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The First Commandment

  • International
  • November 4, 2012
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At different times, the Jewish establishment confronted Jesus and disputed with him regarding what he taught.

The Pharisees were the ‘good people’ of Jesus’s day -- observant of the Law, righteous, keen that even ordinary folk show respect for the various commandments and precepts. (There were 248 positive precepts, and 365 prohibitions, making a total of 613 distinct commandments in the Law!) Most Pharisees publicized their virtue and made a great show of external observances.

In the episode mentioned here, a doctor of the Law poses a ‘test question’ to Jesus, who is known for his independent interpretations. Which, he asks, is the first commandment, the greatest in order of priority?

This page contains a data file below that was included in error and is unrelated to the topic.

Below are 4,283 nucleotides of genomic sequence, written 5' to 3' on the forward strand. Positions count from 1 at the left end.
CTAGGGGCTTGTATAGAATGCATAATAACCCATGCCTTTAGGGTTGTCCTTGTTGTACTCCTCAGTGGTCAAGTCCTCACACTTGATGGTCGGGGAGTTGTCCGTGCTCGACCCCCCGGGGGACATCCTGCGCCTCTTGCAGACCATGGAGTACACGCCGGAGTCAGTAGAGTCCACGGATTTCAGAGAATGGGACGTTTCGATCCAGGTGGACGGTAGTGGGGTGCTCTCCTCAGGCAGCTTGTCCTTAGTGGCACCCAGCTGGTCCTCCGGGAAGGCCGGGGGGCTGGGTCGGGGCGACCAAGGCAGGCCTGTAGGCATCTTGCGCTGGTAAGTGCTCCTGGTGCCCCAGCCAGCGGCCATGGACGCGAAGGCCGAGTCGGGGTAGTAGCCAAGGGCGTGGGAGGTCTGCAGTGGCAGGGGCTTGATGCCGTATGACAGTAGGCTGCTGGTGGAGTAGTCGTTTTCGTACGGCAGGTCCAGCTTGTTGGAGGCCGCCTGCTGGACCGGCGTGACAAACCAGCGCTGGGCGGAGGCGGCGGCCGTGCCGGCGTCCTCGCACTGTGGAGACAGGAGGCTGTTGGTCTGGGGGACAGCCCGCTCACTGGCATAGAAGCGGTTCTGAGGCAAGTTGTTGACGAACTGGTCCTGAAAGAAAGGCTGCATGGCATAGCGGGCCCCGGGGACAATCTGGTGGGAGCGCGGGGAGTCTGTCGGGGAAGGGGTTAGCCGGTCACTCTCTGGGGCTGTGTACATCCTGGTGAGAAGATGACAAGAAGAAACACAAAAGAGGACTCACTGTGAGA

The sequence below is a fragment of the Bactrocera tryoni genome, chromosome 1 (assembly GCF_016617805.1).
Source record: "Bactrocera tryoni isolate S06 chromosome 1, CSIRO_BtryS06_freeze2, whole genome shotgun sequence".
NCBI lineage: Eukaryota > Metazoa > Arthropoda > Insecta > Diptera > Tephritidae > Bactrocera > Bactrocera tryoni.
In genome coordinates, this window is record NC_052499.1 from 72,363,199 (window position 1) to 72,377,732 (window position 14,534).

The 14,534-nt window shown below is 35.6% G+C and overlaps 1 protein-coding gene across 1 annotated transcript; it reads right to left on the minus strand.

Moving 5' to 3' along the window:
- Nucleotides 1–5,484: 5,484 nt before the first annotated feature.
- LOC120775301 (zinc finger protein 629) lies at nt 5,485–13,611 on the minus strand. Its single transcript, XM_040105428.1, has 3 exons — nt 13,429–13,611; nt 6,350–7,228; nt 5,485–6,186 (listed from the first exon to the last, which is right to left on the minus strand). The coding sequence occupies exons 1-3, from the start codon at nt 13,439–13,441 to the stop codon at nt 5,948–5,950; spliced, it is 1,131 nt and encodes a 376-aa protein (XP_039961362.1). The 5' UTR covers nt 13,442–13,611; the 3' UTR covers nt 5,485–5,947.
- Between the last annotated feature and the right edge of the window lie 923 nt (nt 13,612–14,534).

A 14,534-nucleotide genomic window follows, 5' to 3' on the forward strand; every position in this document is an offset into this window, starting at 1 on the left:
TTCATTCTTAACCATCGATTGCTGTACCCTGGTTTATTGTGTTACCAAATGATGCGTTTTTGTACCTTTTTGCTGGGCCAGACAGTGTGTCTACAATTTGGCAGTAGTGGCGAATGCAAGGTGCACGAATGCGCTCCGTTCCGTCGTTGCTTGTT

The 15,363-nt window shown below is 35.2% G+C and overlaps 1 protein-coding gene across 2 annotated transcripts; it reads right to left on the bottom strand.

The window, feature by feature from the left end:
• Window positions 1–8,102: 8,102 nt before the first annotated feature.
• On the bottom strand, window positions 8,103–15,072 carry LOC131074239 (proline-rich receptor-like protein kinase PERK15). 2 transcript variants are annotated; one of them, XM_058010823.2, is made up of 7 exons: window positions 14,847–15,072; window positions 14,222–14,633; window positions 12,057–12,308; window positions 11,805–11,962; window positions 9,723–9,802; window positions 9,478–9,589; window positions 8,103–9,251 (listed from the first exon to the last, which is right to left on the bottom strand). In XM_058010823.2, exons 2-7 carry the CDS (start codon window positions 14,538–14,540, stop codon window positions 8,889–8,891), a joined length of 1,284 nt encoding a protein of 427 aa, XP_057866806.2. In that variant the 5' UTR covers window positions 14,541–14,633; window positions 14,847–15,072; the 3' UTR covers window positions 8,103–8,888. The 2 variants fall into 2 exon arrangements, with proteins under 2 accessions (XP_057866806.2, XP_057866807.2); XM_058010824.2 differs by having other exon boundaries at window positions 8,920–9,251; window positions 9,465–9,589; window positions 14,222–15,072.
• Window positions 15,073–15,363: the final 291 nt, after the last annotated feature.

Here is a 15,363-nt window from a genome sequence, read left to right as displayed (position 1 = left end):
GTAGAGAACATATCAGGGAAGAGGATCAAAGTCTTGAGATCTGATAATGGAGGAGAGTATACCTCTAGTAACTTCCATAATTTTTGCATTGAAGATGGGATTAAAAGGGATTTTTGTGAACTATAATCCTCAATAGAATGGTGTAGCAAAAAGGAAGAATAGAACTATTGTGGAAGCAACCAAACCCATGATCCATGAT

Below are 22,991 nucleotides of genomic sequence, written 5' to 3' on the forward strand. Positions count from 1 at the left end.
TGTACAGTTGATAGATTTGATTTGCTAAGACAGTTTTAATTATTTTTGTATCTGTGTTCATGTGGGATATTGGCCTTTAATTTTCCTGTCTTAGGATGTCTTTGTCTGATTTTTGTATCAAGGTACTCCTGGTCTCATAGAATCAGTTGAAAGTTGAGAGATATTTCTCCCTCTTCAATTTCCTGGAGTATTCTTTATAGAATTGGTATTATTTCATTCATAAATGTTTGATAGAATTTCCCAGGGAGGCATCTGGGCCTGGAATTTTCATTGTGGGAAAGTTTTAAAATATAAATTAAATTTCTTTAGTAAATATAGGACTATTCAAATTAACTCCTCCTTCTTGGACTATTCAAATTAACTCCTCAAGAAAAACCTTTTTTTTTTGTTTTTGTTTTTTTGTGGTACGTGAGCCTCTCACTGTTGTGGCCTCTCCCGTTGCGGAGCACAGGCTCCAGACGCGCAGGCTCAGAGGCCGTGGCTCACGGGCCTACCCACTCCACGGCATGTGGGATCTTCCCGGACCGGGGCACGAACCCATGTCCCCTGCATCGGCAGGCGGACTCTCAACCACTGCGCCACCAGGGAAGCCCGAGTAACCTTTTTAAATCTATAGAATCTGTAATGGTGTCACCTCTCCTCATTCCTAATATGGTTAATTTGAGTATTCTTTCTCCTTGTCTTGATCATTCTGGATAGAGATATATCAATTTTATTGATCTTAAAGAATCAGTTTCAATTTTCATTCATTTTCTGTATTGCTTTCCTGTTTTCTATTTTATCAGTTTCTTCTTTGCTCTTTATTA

In reply, Jesus refers to two texts of the Law, both of which would have been known to his interlocutor. The text, “You shall love the Lord…” comes from the book of Deuteronomy, chapter 6 is part of the Jewish profession of faith – the Shema.

The second text is from Leviticus, chapter 19. “You shall love your neighbour…”

The novelty of Jesus’s reply doesn’t consist in the quoting, but in the juxtaposing of these two texts, so that the love of neighbour gets equal weightage as the love of God. In tradit-ional Judaism both these commandments were acknowledged, but both were distinct. Jesus joins them together and gives them equal weight, so that the good works done on behalf of one’s neighbour have the same value as acts of the love of God. The entire revelation of the Old Testament lies in understanding these two commandments as one great command.

The lawyer who had posed the question accepts Jesus’s answer and confirms it. Jesus in turn compliments him: “You are not far from the kingdom of God.”
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